What was shocking for me during this time was that an old feeling came up from the days when I was using drugs – I thought it had disappeared. My whole position was: I just don’t care at all.; I don’t care about anything. I was shocked to experience that feeling again. I knew then that I had hit the bottom of what was going on. And then I crawled back out with the help of my friends.
Today Pavita and I are friends and I have accepted the situation as it is.
Is there anything else that you would like to say?
Many years ago I learned this concept of responsibility: I am responsible for who I am, for what I do in my life and for what happens to me. I remember I was having difficulty accepting that- I thought it was unfair, that reality sucks. Today, I understand that you have to take responsibility. If you are in crisis, you can choose to go into a black hole and stay there blaming the outside world or, you can use it as a stepping stone and move forward.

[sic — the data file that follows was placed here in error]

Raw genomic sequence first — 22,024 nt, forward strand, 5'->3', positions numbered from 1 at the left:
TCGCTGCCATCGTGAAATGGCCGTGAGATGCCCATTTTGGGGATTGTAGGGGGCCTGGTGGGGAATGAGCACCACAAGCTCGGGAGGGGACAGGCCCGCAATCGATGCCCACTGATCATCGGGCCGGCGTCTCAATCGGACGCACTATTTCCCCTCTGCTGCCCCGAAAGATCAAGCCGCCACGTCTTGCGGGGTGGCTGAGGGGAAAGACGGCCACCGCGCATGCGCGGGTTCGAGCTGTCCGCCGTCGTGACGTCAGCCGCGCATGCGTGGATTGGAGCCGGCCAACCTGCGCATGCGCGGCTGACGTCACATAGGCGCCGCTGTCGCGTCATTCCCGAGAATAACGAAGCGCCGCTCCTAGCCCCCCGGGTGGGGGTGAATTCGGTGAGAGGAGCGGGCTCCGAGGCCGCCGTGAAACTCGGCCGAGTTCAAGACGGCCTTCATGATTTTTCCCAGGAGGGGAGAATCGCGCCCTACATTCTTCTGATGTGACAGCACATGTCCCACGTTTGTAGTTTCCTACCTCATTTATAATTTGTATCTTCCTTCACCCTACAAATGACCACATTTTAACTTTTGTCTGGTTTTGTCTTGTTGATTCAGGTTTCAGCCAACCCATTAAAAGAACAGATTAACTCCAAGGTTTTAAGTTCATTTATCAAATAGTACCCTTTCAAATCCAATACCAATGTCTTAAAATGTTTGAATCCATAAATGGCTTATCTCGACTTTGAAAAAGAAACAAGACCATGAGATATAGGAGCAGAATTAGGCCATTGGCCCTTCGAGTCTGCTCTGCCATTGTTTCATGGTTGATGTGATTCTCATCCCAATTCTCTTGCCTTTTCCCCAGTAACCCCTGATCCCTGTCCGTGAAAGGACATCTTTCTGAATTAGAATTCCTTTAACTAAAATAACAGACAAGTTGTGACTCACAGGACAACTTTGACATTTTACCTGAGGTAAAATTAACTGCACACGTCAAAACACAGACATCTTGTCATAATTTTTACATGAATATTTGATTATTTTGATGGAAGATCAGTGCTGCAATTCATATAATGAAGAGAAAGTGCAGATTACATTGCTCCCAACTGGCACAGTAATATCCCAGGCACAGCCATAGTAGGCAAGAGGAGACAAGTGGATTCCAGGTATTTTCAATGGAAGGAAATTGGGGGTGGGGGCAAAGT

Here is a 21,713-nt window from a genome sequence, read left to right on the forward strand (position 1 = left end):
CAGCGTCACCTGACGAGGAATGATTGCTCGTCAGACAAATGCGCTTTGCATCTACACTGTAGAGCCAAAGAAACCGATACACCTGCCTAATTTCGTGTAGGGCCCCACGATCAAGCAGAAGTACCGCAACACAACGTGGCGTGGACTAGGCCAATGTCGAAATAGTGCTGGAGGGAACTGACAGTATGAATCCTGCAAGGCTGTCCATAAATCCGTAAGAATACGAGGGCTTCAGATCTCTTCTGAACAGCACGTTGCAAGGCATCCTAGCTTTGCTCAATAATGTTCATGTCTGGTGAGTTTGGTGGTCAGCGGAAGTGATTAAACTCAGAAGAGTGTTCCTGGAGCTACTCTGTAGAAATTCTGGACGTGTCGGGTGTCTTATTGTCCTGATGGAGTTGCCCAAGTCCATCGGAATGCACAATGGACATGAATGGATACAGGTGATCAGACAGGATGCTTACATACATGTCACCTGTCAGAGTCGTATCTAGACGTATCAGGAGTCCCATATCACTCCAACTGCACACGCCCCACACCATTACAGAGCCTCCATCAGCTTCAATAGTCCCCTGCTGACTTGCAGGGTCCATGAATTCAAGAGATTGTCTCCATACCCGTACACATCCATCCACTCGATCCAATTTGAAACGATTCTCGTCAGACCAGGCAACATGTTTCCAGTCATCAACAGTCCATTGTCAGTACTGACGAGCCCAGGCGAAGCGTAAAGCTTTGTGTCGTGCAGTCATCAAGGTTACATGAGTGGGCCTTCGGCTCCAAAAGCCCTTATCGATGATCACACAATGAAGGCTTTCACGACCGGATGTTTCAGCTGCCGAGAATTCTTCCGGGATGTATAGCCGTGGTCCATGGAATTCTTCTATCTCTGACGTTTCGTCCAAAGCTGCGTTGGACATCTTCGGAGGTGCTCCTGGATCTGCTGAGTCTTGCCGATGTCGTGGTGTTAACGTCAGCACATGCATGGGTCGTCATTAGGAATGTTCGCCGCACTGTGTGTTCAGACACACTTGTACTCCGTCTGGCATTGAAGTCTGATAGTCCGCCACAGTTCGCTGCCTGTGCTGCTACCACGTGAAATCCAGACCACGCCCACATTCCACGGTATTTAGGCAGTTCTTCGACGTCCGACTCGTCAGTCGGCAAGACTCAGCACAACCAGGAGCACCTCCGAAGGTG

I remember, many years ago, Gandha walking into my bedroom, looking at me, shocked. I jumped out of bed and I said: What’s the matter? She said: Osho is dead. I looked at her and said: No, that’s not true. Call Poona and check it out – I was very calm -and then she left the room. Then just the idea, that Osho is dead suddenly hit me… I froze. I was in shock – I couldn’t breathe- I was gasping for air. Then it really settled in and I just started to cry like a baby. I felt like the whole world had stopped…it felt as as if my heart had been ripped out of my chest… I just cried.